For its home race in Monza, Pirelli will bring the medium, soft and supersoft tyres, just as was the case last year.
This selection has been chosen to provide the optimal balance between performance on the track known as the ‘temple of speed’, and durability to cope with the energy loads that those high speeds will put through them. In particular, with the latest cars, cornering speeds will be appreciably higher in Parabolica and Lesmo. With Italy emerging from one of the hottest summers ever, temperatures could be high during the Italian Grand Prix weekend: increasing demands on the tyres still further.
The Circuit From A Tyre Point Of View
• Monza is characterized by long straights: in theory, this could mean a lower gap time gain compared to other tracks, due to the extra drag of this year’s high-downforce cars.
• Monza is about longitudinal forces, acceleration and braking, rather than lateral.
• There are also some big kerbs that test the tyre’s structure with heavy impacts.
• While there’s unlikely to be an increase in top speed in Curva Grande, entry speeds for Parabolica and Lesmo will be up to 30kph faster.
• Teams generally run very low downforce to maximise top speeds. This can make acceleration and braking tricky.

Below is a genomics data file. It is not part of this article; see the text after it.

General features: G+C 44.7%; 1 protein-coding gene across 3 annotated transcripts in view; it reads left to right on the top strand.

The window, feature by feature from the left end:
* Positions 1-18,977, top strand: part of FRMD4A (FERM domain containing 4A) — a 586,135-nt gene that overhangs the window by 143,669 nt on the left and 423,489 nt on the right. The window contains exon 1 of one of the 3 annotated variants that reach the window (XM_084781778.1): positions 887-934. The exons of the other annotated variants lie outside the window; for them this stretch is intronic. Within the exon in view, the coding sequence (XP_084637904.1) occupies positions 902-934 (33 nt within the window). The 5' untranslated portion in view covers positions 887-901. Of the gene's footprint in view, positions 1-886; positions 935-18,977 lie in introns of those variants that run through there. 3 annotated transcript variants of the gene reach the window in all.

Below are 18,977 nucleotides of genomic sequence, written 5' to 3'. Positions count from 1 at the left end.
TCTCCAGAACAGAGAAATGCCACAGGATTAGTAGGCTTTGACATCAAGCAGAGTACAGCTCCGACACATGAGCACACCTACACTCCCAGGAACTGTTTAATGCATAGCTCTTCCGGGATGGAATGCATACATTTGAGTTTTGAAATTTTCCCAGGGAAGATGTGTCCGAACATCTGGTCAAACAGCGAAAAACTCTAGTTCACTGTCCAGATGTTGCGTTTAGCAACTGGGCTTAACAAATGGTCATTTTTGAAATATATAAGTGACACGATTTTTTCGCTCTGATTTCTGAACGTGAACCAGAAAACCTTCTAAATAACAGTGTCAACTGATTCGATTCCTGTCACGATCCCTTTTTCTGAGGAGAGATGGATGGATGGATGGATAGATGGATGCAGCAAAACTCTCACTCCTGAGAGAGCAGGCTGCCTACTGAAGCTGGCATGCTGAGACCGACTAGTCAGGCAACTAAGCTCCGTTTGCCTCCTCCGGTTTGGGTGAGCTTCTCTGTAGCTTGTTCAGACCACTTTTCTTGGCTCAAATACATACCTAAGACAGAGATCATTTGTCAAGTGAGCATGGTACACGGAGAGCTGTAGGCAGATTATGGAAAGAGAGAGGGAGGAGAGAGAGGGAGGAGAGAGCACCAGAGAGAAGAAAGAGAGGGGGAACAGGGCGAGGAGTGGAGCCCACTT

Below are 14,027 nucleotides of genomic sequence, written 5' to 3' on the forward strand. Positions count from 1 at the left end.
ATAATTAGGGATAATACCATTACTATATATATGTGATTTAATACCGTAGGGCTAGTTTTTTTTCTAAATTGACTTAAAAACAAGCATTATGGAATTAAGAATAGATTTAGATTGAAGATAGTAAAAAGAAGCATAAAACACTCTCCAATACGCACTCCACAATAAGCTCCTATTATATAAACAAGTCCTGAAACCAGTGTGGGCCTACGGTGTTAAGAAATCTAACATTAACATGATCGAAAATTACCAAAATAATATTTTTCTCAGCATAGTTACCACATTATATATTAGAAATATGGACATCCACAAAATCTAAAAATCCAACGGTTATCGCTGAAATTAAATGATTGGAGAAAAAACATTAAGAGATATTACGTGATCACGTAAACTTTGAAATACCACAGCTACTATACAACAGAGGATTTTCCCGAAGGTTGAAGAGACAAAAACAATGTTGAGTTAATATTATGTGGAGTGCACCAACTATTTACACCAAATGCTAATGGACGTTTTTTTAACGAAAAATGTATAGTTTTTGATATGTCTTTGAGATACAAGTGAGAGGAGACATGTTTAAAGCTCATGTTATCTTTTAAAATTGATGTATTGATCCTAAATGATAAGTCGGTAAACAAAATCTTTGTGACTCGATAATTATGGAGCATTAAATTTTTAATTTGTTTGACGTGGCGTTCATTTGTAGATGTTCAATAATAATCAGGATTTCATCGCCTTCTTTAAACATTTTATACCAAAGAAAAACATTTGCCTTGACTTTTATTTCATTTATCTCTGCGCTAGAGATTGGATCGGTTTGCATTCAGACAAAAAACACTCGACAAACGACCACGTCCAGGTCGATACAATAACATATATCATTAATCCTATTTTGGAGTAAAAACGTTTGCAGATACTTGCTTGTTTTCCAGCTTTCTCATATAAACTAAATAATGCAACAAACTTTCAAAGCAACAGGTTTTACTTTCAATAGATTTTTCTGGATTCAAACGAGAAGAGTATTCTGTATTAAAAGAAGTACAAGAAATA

• A one-stop strategy won last year but two and three stop strategies were also seen.
• It’s a circuit that rewards power, so the focus will be primarily on engine performance.
Mario Isola - Head Of Car Racing
“With the new generation of 2017 cars, we may see lower or similar top speeds to last year, but with more energy going through the tyres because of the extra downforce under the new regulations. This combination of speed and downforce defines the amount of work that the tyres have to do. The tyre choice has also been influenced by the risk of blistering at Monza, as there are plenty of braking areas in a straight line. This means that the cambered shoulder area of the tyre can easily overheat and so cause more blistering compared to other circuits. In the past Monza has given us many different types of weather, but following a very hot summer, it’s reasonable to expect more high temperatures over the weekend. How this influences tyre behaviour is likely to be a focus of free practice as the teams examine different potential strategies”.